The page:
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7th generation breast implants: softer, safer, less ripply!

In the last few months, two new implants have become available, to our patients’ benefit!  In the United States, we previously had the 5th generation of silicone gel breast implants, available from the mid-1990s onward.  Learn about the history of augmenting breasts with all sorts of foreign material to the 1st through 5th generations of silicone gel breast implant devices.

Our previously available silicone implants were filled approximately 85% full and therefore were subject to mild “rippling” (or “wrinkling”), with folds of the implant being visible through the skin.  This would mostly occur in extremely thin women or in cases of breast reconstruction where the implant was placed on top of the muscle – also known as the “pre-pectoral” position.  Rippling has always been most severe in saline implants, as they flow like water as opposed to silicone, which is a more viscous gel.

Image from a presentation I gave in Atlanta on subglandular breast augmentation. I demonstrate how a smooth round gel implant lies flat when you lie down, but is a teardrop shape when upright. What is most noticeable is mild rippling in the older style implants (85% full).

RIPPLING was the only potential trade-off of placing silicone implants on top of the muscle in thin patients or after mastectomy – until now!  

Dr. Horton’s breast augmentation patient using the previous silicone gel implants that were approximately 85% filled. All of Dr. Horton’s patients have implants placed in the subglandular position. This patient was extremely thin – notice the rippling in her cleavage.

Excitingly, the 85% full silicone gel implants have been replaced with a 96% full implant, with much less rippling.  See these examples photographed in my office today:

Side-by-side comparison of an 85% full silicone gel breast implant with a 96% full implant.

The newer higher-fill implants greatly reduce the incidence of rippling – even in very thin patients where the implant is placed on top of the muscle.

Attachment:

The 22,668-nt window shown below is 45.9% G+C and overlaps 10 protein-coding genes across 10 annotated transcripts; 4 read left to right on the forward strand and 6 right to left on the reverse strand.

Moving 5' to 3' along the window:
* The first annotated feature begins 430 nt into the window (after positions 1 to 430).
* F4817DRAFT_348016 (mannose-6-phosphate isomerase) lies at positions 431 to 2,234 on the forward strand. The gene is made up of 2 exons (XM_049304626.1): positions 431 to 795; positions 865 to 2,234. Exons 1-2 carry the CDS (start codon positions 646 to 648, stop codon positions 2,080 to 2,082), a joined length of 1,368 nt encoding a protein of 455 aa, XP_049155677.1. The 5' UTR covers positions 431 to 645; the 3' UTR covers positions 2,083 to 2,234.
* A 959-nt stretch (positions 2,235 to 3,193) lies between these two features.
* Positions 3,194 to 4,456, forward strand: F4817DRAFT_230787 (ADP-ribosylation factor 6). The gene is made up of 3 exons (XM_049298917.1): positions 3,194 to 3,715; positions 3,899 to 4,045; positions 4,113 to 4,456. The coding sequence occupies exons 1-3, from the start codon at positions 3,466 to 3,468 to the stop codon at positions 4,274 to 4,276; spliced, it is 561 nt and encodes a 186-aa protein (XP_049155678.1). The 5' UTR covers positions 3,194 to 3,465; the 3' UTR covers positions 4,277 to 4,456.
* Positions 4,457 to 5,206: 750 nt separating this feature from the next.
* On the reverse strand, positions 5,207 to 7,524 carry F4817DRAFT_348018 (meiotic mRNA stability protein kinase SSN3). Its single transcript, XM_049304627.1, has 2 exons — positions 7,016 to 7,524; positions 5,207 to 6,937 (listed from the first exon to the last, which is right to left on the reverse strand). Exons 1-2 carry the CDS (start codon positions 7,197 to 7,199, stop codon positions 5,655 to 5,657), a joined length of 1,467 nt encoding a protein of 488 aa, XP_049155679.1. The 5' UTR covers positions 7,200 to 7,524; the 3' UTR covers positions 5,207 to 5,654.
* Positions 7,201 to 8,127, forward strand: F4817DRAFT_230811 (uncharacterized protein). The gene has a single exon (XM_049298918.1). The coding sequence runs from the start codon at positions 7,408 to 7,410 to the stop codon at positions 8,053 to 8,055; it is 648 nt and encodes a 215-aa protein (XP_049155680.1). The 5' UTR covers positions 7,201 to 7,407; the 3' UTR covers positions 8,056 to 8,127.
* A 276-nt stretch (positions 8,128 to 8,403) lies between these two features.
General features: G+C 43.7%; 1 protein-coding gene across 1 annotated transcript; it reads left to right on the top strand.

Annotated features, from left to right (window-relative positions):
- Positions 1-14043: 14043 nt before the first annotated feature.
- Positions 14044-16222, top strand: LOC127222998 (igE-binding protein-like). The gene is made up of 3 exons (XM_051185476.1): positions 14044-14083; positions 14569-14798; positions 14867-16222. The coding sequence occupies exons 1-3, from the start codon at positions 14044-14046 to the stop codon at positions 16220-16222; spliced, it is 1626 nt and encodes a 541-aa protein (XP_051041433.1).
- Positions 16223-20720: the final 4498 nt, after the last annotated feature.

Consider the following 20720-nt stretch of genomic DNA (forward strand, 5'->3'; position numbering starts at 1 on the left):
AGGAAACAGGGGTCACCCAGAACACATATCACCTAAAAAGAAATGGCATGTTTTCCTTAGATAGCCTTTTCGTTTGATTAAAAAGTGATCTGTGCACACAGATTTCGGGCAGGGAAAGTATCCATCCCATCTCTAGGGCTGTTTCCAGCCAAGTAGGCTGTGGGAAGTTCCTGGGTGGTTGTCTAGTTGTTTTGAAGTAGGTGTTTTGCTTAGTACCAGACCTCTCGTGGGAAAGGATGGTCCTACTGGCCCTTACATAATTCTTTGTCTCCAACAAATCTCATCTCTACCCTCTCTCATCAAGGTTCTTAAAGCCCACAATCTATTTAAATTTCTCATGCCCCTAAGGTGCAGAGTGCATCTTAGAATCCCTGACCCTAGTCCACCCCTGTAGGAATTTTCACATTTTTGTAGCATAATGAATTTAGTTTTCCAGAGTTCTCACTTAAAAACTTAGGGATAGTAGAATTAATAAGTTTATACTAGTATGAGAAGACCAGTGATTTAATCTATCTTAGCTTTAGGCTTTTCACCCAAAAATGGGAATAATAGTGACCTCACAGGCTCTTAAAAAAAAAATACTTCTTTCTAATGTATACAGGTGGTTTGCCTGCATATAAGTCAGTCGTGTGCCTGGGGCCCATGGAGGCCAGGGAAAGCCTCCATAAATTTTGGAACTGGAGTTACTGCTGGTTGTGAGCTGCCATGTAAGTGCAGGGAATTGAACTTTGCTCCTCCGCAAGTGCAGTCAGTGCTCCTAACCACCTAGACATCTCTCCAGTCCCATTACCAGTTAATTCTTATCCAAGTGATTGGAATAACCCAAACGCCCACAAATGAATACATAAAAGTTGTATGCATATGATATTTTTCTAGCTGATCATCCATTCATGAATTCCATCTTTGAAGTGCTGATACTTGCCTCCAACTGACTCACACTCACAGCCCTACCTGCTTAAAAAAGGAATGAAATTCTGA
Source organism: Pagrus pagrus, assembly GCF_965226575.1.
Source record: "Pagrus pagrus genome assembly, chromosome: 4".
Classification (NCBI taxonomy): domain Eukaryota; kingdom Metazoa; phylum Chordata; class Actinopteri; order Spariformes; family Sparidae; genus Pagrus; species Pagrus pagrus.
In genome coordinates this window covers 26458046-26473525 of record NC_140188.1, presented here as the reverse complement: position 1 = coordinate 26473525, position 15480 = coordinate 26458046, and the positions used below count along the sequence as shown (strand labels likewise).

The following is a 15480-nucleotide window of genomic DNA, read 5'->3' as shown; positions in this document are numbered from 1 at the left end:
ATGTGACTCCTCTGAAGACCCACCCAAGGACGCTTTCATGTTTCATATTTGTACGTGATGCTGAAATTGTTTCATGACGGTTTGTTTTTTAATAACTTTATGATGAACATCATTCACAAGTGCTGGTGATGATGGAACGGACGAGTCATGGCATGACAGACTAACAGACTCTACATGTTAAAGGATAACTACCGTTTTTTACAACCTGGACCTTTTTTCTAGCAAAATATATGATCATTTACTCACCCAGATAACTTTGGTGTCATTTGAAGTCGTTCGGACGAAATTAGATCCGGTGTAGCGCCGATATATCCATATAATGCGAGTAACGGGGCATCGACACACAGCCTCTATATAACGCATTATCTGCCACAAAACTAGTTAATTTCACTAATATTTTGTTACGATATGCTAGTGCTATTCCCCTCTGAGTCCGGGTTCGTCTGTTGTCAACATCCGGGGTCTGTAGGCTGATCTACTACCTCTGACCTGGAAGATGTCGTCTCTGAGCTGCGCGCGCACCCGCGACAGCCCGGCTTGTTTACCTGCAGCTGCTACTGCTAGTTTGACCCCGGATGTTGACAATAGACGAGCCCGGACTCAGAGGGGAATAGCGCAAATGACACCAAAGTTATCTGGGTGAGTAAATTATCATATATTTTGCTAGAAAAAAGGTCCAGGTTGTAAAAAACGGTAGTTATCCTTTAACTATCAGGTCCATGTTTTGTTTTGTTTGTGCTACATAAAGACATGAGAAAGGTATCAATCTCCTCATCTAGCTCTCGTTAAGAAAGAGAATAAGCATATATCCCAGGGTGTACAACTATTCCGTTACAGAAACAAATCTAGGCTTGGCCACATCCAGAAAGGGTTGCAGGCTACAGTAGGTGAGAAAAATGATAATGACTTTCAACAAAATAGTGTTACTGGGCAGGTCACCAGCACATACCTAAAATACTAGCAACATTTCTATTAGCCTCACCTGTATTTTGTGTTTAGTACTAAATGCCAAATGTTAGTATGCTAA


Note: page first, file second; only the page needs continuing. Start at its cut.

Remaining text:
The new implants are 96% filled have less empty folds and consequently less rippling, even in very thin, athletic patients seeking breast augmentation but who do NOT want to look fake (most of my patients).

So – are these new devices the “gummy bear implants”?  Aren’t all silicone implants gummy bears?  Yes and no.  It really is just semantics.

Previously, the breast implant that marketed itself as the “gummy bear implant” was a stiffer, highly cohesive gel implant that had a textured surface.  The texturing promoted in-growth of scar tissue into the implant surface, creating a Velcro-like effect and stiff, non-mobile breasts that were not appreciated by patients or their Plastic Surgeons.

I was trained in Canada, where these implants were available nearly 20 years ago and I can say with experience that I did not like the outcome using these textured cohesive gel implants, mostly because of the texturing.  It does not matter if they are shaped or round.  I have not been a fan of textured, highly cohesive implants because I feel we are “trading softness for structure”.  We should have both!

Additionally, with recent reports of a potential association with BIA-ALCL, I would not recommend a textured breast implant to most patients.  Read my blog post for your education.  If you do have a textured implant, you are fine as long as you are happy with your cosmetic results and you do not develop late swelling with fluid collection around the breast.  In those instances, visit your Plastic Surgeon for an evaluation.  Thankfully, we now have a second higher-fill implant with highly cohesive silicone gel that is a little more expensive but is worth the cost – which is usually covered by insurance companies – since I use this implant for breast reconstruction when the implant is placed on top of the muscle.

There is not an advantage to using this more highly cohesive implant in breast augmentations, as it is costly and the slightly stiffer texture is not beneficial when there is natural breast tissue over top as soft padding.

This new implant (the 7th generation) has the same highly cohesive gel implant as the previous “gummy bears” but it has a SMOOTH shell (“round goes gummy”), which eliminates the Velcro effect and preserves a soft, mobile result without an increased risk of BIA-ALCL.  I reserve its use for breast reconstruction, since the increased stiffness really is most important after mastectomy, since there is loss of all padding over the implant.

My patient underwent a breast revision to the higher-fill, more cohesive silicone gel implants to alleviate rippling and provide the very best cosmetic result.

With these new silicone gel implants:

  • 6th generation (96% fill, softer silicone – used for augmentation)
  • 7th generation (higher fill, smooth shell, stiffer, more cohesive silicone gel – used for breast reconstruction)

we can continue to offer our patients the very best cosmetic results with implants placed ON TOP OF THE MUSCLE, without rippling!  HOORAY!  I have been using these implants (which have replaced the previously available ones) for several months now, and I am happy to say that they are wonderful!

To learn more about these new implants, please call our office at 415-923-3067 or complete our online consultation request form for an appointment with Dr. Horton today.



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Dr. Karen M. Horton, M.D. - Plastic Surgery, Physicians & Surgeons - Medical-M.D., San Francisco, CA